— JOLIET TOWN HALL: Attorney General Kwame Raoul is leading a virtual town hall discussion Thursday to discuss the investigation into the Joliet Police Department’s policing practices. The meeting is the first of multiple meetings — virtual and in-person — and discussions the AG’s office will convene as part of the probe. The public is urged to attend. The town hall will focus on “potential patterns or practices of unconstitutional or unlawful policing by the Joliet Police Department,” according to Raoul’s office. The one-hour meeting starts at 6:30 p.m. and residents are encouraged to register online. Questions should be directed to [email protected].
Judge says lawsuit can continue vs Lake County circuit clerk over political firings of office supervisors: “One hour after [Erin] Weinstein took office, she told plaintiffs to collect their belongings and leave, according to court papers. Weinstein claimed all three were discharged for poor job performance and because of office restructuring. However, political loyalty was also a valid reason to terminate [two supervisors] on grounds their positions involved policymaking, Weinstein said,” by Cook County Record’s Dan Churney.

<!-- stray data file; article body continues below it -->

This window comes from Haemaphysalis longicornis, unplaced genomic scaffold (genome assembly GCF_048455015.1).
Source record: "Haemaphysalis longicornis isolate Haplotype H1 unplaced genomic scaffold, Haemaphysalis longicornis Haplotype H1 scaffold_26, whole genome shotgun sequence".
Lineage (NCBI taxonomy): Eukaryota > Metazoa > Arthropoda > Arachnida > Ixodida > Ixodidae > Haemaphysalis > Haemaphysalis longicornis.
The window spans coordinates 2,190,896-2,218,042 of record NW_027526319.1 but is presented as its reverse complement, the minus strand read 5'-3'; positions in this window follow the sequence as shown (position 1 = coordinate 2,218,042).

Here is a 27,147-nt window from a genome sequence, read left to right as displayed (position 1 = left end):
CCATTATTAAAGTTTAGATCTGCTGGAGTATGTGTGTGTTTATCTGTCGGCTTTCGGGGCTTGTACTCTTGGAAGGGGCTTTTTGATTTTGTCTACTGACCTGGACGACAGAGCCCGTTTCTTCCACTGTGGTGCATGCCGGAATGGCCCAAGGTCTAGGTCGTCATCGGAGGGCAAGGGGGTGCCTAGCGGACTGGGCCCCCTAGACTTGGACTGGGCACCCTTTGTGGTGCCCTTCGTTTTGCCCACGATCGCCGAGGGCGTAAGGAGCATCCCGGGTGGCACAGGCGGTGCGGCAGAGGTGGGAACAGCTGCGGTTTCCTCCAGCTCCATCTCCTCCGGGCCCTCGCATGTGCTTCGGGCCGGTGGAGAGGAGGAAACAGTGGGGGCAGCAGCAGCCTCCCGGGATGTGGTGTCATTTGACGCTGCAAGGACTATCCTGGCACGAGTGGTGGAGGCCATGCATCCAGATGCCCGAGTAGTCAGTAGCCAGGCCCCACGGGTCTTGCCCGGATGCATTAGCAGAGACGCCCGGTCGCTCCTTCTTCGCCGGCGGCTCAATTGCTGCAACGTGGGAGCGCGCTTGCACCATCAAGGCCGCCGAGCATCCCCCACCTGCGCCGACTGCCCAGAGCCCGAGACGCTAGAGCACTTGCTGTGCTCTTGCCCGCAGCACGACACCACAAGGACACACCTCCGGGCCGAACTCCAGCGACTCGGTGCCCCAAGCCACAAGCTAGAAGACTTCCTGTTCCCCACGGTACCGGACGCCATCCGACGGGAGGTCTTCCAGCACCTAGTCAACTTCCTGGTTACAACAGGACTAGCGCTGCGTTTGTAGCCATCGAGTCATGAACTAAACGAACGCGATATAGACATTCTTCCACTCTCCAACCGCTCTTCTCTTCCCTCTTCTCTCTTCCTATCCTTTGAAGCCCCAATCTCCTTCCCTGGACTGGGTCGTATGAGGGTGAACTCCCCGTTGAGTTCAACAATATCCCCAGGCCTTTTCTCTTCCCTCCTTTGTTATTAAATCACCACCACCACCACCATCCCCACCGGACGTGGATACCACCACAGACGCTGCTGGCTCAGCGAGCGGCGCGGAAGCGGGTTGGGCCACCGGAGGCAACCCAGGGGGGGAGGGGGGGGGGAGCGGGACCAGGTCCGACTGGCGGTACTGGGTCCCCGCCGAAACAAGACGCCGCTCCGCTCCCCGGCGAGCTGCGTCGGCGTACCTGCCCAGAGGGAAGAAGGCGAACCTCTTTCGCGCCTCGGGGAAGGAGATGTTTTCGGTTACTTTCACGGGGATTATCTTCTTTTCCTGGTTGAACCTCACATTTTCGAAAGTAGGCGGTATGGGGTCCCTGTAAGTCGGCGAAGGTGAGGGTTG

‘Like going to the shopping mall’: Two arrested in suburbs for alleged role in US Capitol breach: “David Wiersma was arrested in Posen, and Dawn Frankowski was arrested in Naperville. They are at least the 15th and 16th Illinoisans arrested in connection with the Jan. 6 breach,” by Sun-Times’ Jon Seidel.
House Speaker Emanuel “Chris” Welch’s patio fundraiser at the Old Post Office was moved indoors because of the rain that kept moving in and out of the city last night. That meant entrance required proof of vaccinations and temperature-taking. It didn’t keep folks away. SPOTTED in the crowd: Gov. J.B. Pritzker, Mayor Lori Lightfoot, state Comptroller Susana Mendoza, state Treasurer Michael Frerichs, Attorney General Kwame Raoul and so many House reps it wouldn’t be fair to name them all. Missing was Senate President Don Harmon, who was attending another event and couldn’t make it to Welch’s party on time. That’s OK. “This was definitely a House thing,” said one guest.
Speaker Welch taps first Latina to run House elections — ex-ComEd lobbyist and staffer who promises ‘inclusion and inclusiveness’: “Lizbeth Ramirez, 36, said it would be ‘naive of anyone, including myself, to consolidate my professional career, which started about 13 years ago, with just one role at ComEd… I think pulling just that one factor takes away from everything I have done in the last 12 or 13 years,’” by Sun-Times’ Rachel Hinton
— FIRST IN PLAYBOOK: State Treasurer Mike Frerichs, a Champaign Democrat, is endorsing Nikki Budzinski’s campaign in the IL-13 Democratic primary.